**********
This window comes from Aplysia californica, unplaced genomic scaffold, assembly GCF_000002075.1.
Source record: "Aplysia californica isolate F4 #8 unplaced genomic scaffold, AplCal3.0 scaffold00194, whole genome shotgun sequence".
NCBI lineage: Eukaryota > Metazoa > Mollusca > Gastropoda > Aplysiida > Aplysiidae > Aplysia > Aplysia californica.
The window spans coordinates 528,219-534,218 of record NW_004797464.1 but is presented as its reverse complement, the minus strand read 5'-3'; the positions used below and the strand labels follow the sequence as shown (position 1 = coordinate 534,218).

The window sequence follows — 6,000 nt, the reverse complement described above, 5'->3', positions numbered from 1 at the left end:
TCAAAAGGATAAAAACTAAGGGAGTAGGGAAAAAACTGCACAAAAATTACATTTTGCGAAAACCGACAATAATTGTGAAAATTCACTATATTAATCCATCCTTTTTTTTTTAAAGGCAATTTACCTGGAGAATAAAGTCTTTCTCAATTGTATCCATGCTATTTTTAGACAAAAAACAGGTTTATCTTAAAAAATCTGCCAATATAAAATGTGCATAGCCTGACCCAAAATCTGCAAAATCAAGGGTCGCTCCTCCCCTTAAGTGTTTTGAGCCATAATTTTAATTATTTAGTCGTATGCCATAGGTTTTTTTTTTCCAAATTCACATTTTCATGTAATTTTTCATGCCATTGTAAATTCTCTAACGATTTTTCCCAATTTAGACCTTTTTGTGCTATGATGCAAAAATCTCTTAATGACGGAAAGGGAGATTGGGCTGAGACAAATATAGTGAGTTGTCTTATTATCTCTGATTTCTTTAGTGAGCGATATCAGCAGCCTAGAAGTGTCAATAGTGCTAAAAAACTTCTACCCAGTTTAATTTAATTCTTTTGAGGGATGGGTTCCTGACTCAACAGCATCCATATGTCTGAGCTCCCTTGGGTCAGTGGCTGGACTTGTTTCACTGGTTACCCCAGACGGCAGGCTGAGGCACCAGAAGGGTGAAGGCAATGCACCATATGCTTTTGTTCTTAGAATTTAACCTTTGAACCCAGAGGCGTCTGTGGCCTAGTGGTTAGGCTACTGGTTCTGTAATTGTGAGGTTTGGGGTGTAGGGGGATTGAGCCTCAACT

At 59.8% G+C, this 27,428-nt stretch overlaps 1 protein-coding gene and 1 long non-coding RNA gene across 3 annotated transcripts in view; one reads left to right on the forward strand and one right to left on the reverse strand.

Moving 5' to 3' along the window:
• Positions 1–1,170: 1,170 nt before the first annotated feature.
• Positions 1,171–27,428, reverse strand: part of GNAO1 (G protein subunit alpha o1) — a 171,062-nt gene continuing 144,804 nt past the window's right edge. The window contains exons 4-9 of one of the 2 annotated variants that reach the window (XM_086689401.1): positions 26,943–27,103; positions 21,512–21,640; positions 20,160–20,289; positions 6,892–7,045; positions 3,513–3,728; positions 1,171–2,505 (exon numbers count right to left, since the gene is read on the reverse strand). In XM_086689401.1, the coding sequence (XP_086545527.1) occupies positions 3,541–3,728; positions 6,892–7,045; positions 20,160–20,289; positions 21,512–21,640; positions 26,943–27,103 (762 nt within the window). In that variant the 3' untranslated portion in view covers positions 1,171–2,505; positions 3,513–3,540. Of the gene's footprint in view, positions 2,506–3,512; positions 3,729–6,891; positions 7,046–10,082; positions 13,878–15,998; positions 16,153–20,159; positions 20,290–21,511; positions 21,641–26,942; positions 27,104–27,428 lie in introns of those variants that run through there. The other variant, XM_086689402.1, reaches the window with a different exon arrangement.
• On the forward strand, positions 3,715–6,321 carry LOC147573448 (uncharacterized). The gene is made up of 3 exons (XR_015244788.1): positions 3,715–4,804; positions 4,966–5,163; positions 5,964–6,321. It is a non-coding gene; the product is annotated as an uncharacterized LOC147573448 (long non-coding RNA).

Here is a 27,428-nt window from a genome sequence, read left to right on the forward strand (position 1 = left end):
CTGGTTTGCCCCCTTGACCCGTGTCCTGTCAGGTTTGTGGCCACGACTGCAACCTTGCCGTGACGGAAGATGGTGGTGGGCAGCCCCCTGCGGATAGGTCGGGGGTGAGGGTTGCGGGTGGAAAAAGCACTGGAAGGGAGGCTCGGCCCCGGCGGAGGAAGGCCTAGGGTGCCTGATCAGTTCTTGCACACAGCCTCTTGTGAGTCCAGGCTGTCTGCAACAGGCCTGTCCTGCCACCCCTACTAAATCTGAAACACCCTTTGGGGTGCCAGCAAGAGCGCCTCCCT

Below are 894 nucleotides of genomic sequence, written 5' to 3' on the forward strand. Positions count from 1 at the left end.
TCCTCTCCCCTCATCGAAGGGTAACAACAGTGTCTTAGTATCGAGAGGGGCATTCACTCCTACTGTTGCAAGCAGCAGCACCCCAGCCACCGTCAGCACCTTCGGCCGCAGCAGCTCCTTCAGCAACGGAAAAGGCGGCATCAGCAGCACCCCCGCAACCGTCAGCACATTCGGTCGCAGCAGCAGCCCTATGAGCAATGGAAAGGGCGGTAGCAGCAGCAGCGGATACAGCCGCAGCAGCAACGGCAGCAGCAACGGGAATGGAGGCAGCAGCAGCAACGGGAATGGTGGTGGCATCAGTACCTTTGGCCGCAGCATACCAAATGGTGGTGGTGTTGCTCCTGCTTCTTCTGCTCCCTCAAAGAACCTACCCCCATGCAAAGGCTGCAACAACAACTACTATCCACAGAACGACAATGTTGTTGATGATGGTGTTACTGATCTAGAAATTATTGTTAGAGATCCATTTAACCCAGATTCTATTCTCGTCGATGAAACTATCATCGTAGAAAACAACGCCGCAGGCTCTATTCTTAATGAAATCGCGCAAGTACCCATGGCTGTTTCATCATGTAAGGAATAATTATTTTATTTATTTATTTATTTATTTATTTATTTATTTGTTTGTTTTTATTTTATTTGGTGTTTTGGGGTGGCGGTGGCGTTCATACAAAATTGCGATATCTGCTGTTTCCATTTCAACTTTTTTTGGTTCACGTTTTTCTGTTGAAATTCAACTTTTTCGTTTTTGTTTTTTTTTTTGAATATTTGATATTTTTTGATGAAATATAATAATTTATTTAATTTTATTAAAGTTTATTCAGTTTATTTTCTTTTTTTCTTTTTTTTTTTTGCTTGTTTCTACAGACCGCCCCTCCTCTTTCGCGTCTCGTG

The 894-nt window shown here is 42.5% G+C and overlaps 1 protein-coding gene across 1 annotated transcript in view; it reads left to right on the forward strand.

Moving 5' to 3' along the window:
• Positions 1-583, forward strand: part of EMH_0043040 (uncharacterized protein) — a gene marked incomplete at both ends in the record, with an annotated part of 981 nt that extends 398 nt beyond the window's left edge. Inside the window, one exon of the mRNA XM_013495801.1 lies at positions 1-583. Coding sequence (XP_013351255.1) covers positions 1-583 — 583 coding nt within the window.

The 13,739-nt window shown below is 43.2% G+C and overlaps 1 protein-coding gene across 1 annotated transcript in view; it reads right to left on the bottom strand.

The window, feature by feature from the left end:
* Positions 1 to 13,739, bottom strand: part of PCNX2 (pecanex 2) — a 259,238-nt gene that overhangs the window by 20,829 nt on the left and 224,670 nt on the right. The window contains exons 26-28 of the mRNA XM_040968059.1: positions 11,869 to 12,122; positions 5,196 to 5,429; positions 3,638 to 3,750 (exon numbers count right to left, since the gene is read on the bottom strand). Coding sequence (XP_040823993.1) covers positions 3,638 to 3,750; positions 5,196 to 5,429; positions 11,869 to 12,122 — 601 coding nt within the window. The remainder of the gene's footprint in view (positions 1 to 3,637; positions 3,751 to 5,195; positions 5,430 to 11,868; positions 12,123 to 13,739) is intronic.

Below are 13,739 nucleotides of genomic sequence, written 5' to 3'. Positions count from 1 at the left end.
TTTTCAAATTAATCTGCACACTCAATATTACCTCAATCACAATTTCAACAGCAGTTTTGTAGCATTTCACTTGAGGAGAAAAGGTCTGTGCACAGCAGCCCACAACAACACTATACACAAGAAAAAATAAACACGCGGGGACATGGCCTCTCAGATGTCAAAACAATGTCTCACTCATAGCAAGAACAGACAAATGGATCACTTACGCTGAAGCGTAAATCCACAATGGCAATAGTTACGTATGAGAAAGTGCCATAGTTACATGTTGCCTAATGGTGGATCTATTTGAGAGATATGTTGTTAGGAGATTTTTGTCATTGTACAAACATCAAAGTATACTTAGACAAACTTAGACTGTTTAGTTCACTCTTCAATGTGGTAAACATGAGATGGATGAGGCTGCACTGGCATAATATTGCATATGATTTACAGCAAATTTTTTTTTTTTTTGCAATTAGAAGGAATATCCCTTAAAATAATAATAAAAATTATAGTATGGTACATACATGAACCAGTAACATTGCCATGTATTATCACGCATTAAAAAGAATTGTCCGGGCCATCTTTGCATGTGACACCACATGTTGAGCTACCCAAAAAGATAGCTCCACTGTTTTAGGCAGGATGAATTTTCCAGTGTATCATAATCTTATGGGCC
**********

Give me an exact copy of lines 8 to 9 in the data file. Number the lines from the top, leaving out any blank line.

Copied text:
Moving 5' to 3' along the window:
• Positions 1–1,170: 1,170 nt before the first annotated feature.